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Journal #31 – Toads and Cane Beetles

Submitted by robynfarrell on Fri, 04/21/2017 - 11:34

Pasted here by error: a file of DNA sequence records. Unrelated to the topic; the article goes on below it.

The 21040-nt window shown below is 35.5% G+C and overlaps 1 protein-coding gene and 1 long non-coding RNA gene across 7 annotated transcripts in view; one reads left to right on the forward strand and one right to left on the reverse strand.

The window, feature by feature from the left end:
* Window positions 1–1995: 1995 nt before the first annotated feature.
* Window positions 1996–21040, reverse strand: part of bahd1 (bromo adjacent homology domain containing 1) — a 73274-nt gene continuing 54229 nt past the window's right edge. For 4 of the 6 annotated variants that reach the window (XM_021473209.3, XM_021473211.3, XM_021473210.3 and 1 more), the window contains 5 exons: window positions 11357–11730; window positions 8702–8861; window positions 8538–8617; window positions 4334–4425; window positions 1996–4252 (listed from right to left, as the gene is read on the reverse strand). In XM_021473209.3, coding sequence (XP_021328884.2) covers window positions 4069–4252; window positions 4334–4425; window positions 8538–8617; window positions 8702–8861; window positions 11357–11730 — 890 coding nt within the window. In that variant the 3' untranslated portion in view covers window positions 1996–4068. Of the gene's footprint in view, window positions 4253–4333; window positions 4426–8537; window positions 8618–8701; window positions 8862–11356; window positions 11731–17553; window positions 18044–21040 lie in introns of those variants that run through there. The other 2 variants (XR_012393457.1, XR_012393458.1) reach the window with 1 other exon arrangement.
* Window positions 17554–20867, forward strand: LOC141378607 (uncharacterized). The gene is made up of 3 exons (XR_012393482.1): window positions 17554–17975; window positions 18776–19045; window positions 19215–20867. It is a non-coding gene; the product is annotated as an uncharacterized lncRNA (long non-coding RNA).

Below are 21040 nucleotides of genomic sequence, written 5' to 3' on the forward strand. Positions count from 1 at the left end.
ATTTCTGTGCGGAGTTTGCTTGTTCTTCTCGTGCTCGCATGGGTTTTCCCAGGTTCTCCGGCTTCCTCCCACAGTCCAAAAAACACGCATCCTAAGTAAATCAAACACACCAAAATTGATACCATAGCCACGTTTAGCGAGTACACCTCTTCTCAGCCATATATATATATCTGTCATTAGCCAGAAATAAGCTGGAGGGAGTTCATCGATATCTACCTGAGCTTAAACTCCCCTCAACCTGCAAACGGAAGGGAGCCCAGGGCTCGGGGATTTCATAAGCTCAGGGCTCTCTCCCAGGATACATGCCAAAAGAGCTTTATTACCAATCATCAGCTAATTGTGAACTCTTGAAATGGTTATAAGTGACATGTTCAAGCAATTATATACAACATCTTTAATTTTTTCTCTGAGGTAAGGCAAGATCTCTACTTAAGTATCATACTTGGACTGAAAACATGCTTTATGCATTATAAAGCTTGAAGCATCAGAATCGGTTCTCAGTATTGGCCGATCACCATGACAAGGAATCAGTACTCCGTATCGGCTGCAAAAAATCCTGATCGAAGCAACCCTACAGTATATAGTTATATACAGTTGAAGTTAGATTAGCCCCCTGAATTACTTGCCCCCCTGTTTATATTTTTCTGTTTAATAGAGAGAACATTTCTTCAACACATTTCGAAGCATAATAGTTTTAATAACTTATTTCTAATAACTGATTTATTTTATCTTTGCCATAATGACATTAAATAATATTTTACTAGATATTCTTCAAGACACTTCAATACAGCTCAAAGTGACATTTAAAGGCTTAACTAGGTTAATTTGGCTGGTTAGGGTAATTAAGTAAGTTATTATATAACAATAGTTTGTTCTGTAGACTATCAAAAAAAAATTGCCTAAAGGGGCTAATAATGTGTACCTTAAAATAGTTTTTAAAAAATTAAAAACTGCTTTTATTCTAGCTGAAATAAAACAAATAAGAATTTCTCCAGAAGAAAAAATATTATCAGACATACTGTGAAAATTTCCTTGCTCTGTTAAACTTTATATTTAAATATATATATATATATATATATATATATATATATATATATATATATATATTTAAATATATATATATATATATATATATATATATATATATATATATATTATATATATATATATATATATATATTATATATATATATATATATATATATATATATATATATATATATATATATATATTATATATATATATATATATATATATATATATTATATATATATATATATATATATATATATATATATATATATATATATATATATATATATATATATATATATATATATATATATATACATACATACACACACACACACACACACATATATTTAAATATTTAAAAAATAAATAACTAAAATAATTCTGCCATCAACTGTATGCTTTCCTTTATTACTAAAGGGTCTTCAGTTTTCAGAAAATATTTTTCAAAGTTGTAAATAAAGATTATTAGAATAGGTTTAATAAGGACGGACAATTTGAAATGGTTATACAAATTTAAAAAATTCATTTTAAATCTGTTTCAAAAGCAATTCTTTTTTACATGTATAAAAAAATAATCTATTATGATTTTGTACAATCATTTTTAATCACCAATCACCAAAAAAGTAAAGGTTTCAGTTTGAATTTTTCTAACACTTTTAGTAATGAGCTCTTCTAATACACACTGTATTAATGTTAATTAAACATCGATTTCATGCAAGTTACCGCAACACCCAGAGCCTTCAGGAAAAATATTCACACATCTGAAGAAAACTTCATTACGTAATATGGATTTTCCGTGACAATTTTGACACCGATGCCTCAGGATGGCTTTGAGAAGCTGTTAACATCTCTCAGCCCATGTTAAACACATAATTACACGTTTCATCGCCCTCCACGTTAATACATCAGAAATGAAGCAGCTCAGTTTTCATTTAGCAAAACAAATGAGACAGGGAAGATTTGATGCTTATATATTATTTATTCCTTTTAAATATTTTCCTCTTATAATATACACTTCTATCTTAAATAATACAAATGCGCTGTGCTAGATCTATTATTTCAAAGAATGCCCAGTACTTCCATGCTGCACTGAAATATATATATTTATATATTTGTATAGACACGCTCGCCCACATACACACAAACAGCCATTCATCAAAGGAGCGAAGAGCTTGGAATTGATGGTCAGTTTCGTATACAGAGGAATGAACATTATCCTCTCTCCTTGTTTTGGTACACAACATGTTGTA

In my evolution class recently we learned about canes beetle and toads. The plant, Sugar cane was planted in a lot of tropical places around the world and it brought about these beetles that would prey on it. It would be such a heavy infestation that you could see swarms of beetles flying around the sugar cane. For a long time, there wasn’t a good solution to get rid of them, but biologists thought of an organism that would help rid them of this beetle. They used a toad as a biological pesticide that would actually consume these bugs. These toads are originally from South Africa, but they have been established in other places like South Florida, Hawaii, and Australia. They proliferated like crazy in Australia. These toads are capable of eating anything that fits in their mouth, and they were also very hard to be predated on since anything that ate it would die, as they had huge poisonous glands next to their head. What made this toad inefficient for the job they needed for was the fact that they were nocturnal and the cane beetles were diurnal, so they were actually really horrible at reducing the number of beetles infesting on sugar cane. They were great at killing other things, so through that their population started to increase rapidly through the coast of Queensland and there was no way stop them. Now throughout hundreds of years there has been a reduction in their size (of toads), toxicity, and their hind legs have been growing longer in proportion to their shrinkage. This is due to the fact that some of the snakes that feed on the toad. Some of the snakes that feed on this toad have also become increasingly larger, so they can assimilate more of the poison without dying, and their heads have gotten smaller so they can eat smaller toads and get smaller amounts of poison.